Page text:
Have you considered flavored cheese in your home cheesemaking operation? Likely most of you are not making your own cheese. You’ll want to seek out some flavored cheeses from your local markets for a real treat. There are so many possibilities here that I couldn’t possibly cover them all in this short podcast. Today, I’ll give you just a brief overview of what you might consider in tasting and in creating with your cheeses.
Welcome new listeners and welcome back to the veteran homestead-loving regulars who stop by the FarmCast for every episode. I appreciate you all so much. I’m going to start off with what’s going on at the homestead and then I’ll get right into talking about some tasty flavored cheese.
Our Virginia Homestead Life Updates
I want to start off with talking about our herd share program. We are opening up our raw milk cheese herd shares to more people. One full share will provide you and your family with about two pounds of our hand-made, aged, raw milk cheese per month. A half share will provide about one pound of cheese per month. We have four varieties from which to choose.
Our Peaceful Heart Gold is a danish Havarti-style cheese. It is a washed curd cheese that is soft, buttery and the sweetest cheese we make. Moving from the mildest to the sharpest, the next in line is our Ararat Legend. This is also a washed rind cheese made in the Dutch gouda tradition. It is a firmer cheese than the Gold with nearly as much butter flavor. This cheese ages well and the flavor deepens with each passing month. The next two kind of tie for sharpest, depending on how long they have aged. We have a wonderful aged cheddar and an alpine-style cheese we call Pinnacle. The flavor complexities of these two cheeses are amazing as neither is even ready to taste until 9 months or more of aging. Well, we do offer the milder cheddar at three and six months, but you will definitely want to wait for the good stuff.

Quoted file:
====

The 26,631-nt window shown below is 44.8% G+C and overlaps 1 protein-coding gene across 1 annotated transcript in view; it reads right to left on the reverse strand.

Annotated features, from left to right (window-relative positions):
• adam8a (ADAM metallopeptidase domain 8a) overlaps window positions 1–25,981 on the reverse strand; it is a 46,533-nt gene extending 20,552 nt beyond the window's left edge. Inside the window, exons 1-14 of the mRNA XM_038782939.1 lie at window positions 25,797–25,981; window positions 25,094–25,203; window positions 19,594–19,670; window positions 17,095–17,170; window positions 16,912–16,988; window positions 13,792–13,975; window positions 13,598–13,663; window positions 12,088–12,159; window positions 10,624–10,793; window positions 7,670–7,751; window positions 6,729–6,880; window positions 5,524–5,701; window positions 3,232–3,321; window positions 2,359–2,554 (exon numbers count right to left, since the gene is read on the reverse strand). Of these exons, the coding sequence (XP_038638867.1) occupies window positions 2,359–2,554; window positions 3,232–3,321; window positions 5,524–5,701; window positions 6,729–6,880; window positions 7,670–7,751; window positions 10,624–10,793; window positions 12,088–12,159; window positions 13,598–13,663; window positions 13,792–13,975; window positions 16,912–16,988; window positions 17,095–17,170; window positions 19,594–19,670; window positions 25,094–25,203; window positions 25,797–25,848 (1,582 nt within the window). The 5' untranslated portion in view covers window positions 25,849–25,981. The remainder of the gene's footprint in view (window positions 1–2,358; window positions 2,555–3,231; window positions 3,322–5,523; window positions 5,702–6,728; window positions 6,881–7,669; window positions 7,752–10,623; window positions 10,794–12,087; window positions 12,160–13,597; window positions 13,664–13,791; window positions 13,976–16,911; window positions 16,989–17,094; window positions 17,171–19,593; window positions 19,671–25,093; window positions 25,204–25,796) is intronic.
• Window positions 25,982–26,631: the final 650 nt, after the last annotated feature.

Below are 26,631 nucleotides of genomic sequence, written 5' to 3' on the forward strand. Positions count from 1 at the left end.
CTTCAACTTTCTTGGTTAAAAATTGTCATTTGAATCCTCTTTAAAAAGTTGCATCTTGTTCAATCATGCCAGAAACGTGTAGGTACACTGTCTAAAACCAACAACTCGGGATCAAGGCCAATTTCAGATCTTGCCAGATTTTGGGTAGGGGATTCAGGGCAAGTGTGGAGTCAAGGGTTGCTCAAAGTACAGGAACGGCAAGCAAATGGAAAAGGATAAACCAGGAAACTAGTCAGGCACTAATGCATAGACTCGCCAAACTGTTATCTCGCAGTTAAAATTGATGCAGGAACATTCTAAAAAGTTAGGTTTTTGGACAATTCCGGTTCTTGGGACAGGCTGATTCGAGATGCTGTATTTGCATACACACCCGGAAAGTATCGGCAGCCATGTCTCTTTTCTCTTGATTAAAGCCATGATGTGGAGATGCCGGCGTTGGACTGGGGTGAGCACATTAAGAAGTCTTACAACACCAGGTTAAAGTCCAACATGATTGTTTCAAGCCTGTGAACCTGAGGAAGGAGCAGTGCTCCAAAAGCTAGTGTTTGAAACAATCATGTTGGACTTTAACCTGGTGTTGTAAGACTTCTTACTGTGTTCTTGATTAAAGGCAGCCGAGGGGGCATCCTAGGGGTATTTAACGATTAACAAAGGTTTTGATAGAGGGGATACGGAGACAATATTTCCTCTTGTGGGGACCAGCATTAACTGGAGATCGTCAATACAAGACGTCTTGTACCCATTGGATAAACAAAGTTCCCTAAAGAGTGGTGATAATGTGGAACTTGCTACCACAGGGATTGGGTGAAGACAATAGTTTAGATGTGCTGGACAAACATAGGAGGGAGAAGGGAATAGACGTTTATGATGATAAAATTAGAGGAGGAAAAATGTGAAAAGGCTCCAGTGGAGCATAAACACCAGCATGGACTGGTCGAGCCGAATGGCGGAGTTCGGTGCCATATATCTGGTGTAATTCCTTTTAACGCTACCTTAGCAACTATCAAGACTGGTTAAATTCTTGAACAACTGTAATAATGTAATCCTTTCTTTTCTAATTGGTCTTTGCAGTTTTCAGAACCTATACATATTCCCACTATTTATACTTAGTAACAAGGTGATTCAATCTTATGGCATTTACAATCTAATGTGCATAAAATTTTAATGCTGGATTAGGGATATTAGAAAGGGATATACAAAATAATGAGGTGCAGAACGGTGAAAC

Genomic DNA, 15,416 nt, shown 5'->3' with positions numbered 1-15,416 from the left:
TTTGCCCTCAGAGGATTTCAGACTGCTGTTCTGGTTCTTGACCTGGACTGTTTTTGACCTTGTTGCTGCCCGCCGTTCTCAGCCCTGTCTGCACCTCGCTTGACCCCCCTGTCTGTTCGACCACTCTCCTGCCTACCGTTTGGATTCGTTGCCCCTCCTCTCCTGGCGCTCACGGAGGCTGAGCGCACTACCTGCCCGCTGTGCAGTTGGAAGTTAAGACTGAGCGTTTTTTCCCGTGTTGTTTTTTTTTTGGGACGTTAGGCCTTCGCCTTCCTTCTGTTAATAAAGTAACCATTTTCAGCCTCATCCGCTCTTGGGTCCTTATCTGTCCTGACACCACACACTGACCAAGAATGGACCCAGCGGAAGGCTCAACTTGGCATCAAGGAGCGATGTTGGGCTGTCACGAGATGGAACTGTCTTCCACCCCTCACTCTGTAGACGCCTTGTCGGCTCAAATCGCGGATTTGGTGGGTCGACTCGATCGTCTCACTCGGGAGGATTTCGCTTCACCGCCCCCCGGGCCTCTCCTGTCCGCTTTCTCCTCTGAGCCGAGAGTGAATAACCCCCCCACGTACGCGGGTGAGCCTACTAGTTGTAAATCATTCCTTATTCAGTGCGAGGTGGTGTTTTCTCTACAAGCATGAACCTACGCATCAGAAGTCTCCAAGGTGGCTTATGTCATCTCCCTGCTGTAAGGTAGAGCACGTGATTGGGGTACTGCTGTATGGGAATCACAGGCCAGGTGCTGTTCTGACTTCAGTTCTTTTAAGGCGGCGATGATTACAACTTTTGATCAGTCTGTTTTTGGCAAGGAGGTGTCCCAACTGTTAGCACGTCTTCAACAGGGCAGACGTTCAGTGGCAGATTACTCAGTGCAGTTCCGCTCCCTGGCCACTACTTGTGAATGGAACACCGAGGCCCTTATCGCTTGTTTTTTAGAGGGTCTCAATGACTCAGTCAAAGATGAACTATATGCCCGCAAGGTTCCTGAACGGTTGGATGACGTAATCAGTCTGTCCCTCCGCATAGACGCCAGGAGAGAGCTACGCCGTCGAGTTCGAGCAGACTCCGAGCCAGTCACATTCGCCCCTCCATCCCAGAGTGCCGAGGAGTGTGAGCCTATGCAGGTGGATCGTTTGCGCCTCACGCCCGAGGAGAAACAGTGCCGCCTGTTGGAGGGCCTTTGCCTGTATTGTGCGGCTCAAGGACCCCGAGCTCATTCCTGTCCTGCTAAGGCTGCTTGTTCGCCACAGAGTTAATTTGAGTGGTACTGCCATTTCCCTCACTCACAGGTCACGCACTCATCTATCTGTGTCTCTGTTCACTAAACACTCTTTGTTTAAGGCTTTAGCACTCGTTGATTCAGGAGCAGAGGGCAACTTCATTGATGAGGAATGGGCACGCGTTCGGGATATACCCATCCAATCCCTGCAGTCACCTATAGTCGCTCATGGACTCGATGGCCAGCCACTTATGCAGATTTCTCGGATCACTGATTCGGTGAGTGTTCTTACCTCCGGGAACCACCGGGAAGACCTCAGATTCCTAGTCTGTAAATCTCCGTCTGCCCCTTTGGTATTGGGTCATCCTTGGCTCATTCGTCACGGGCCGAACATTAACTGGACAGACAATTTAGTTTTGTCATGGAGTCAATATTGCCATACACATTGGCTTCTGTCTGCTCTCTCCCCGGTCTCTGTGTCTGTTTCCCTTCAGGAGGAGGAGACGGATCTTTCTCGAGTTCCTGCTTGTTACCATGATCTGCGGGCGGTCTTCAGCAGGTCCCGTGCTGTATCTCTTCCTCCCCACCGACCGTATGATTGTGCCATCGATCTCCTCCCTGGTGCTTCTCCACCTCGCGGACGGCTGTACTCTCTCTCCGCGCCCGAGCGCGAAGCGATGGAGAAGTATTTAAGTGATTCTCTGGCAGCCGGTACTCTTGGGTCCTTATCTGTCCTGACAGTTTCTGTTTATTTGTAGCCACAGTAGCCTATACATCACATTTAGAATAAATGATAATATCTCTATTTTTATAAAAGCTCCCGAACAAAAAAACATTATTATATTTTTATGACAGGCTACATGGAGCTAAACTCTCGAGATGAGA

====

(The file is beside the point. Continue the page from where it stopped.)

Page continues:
Details and costs can be found on our website at Peaceful Heart Farm dot com. Product pickup is available at the Wytheville Farmer’s market, the Independence Farmer’s market and from our homestead. Support us or some other local farm. Keep good food alive. Give us a call and we can get you set up.
We are on calf watch with Rosie. This event is happening far ahead of our expectations. Her udder is developing and filling with milk. It may be only a matter of days. You never really know, any more than you know for humans, when the exact date will be for the event. She is looking good and Scott and I are feeling pretty good about Rosie and her calf. We are still cautious and watching her very closely, but again, she looks really good right now. Buttercup is doing a good job of keeping Rosie company. She is our only cow that is not going to have a calf this year.
After Rosie, next up for giving birth is Cloud followed closely by Claire. Butter and Violet are much further down the line, due in May and June respectively. And as I said, Buttercup is not having a calf this year. If all goes well, we will end up with five calves this year. Praying for some heifers.
Goats and Sheep
The sheep are doing well. Their expected delivery date is the 27th of March, so about a month more for them. We are likely to have six to eight lambs this year.